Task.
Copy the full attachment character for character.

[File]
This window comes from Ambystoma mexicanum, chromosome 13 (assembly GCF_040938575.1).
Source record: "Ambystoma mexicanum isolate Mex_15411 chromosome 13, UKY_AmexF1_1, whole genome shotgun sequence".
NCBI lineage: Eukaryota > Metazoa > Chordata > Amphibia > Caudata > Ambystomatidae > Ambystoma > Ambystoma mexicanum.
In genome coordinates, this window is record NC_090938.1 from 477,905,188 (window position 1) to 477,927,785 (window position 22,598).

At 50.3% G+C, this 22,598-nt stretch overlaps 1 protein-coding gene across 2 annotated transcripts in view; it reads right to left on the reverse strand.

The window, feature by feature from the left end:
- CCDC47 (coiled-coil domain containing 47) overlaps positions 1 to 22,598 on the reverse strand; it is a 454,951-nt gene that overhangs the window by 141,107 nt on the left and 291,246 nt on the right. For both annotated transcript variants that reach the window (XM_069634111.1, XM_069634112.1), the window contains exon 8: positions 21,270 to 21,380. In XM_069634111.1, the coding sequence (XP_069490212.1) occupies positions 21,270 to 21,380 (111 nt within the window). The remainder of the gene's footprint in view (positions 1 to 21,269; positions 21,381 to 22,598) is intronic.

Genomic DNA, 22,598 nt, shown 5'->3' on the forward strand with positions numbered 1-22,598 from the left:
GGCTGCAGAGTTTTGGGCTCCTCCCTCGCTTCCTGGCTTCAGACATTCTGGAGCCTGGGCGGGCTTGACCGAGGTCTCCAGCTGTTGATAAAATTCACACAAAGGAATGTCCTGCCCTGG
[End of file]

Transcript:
This window comes from Ambystoma mexicanum, chromosome 13 (assembly GCF_040938575.1).
Source record: "Ambystoma mexicanum isolate Mex_15411 chromosome 13, UKY_AmexF1_1, whole genome shotgun sequence".
NCBI lineage: Eukaryota > Metazoa > Chordata > Amphibia > Caudata > Ambystomatidae > Ambystoma > Ambystoma mexicanum.
In genome coordinates, this window is record NC_090938.1 from 477,905,188 (window position 1) to 477,927,785 (window position 22,598).

At 50.3% G+C, this 22,598-nt stretch overlaps 1 protein-coding gene across 2 annotated transcripts in view; it reads right to left on the reverse strand.

The window, feature by feature from the left end:
- CCDC47 (coiled-coil domain containing 47) overlaps positions 1 to 22,598 on the reverse strand; it is a 454,951-nt gene that overhangs the window by 141,107 nt on the left and 291,246 nt on the right. For both annotated transcript variants that reach the window (XM_069634111.1, XM_069634112.1), the window contains exon 8: positions 21,270 to 21,380. In XM_069634111.1, the coding sequence (XP_069490212.1) occupies positions 21,270 to 21,380 (111 nt within the window). The remainder of the gene's footprint in view (positions 1 to 21,269; positions 21,381 to 22,598) is intronic.

Genomic DNA, 22,598 nt, shown 5'->3' on the forward strand with positions numbered 1-22,598 from the left:
GGCTGCAGAGTTTTGGGCTCCTCCCTCGCTTCCTGGCTTCAGACATTCTGGAGCCTGGGCGGGCTTGACCGAGGTCTCCAGCTGTTGATAAAATTCACACAAAGGAATGTCCTGCCCTGG